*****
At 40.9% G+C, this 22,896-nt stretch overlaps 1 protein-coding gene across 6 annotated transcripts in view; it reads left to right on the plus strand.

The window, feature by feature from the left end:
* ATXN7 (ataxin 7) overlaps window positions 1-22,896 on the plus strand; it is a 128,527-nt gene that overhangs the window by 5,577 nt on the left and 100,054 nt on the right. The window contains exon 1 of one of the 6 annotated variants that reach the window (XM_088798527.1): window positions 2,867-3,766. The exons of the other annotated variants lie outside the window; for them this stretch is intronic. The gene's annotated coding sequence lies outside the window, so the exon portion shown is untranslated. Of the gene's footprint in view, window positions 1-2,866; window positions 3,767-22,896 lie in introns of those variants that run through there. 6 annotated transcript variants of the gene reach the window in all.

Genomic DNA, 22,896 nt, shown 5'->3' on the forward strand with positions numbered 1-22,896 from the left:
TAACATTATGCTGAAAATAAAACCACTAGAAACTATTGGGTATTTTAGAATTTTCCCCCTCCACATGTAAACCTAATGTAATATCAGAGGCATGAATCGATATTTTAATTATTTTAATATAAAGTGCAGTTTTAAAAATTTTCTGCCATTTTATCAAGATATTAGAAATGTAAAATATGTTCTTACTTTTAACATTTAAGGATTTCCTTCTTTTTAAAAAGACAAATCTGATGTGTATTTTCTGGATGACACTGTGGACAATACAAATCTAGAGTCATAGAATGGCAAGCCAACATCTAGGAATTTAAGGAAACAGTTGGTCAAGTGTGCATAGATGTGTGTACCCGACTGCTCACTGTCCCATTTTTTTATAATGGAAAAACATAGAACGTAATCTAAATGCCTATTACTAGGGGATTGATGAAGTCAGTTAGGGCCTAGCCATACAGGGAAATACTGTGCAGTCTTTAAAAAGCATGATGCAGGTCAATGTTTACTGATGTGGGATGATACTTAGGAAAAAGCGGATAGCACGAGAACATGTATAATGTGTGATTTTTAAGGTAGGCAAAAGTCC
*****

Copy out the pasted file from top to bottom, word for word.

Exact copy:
At 40.9% G+C, this 22,896-nt stretch overlaps 1 protein-coding gene across 6 annotated transcripts in view; it reads left to right on the plus strand.

The window, feature by feature from the left end:
* ATXN7 (ataxin 7) overlaps window positions 1-22,896 on the plus strand; it is a 128,527-nt gene that overhangs the window by 5,577 nt on the left and 100,054 nt on the right. The window contains exon 1 of one of the 6 annotated variants that reach the window (XM_088798527.1): window positions 2,867-3,766. The exons of the other annotated variants lie outside the window; for them this stretch is intronic. The gene's annotated coding sequence lies outside the window, so the exon portion shown is untranslated. Of the gene's footprint in view, window positions 1-2,866; window positions 3,767-22,896 lie in introns of those variants that run through there. 6 annotated transcript variants of the gene reach the window in all.

Genomic DNA, 22,896 nt, shown 5'->3' on the forward strand with positions numbered 1-22,896 from the left:
TAACATTATGCTGAAAATAAAACCACTAGAAACTATTGGGTATTTTAGAATTTTCCCCCTCCACATGTAAACCTAATGTAATATCAGAGGCATGAATCGATATTTTAATTATTTTAATATAAAGTGCAGTTTTAAAAATTTTCTGCCATTTTATCAAGATATTAGAAATGTAAAATATGTTCTTACTTTTAACATTTAAGGATTTCCTTCTTTTTAAAAAGACAAATCTGATGTGTATTTTCTGGATGACACTGTGGACAATACAAATCTAGAGTCATAGAATGGCAAGCCAACATCTAGGAATTTAAGGAAACAGTTGGTCAAGTGTGCATAGATGTGTGTACCCGACTGCTCACTGTCCCATTTTTTTATAATGGAAAAACATAGAACGTAATCTAAATGCCTATTACTAGGGGATTGATGAAGTCAGTTAGGGCCTAGCCATACAGGGAAATACTGTGCAGTCTTTAAAAAGCATGATGCAGGTCAATGTTTACTGATGTGGGATGATACTTAGGAAAAAGCGGATAGCACGAGAACATGTATAATGTGTGATTTTTAAGGTAGGCAAAAGTCC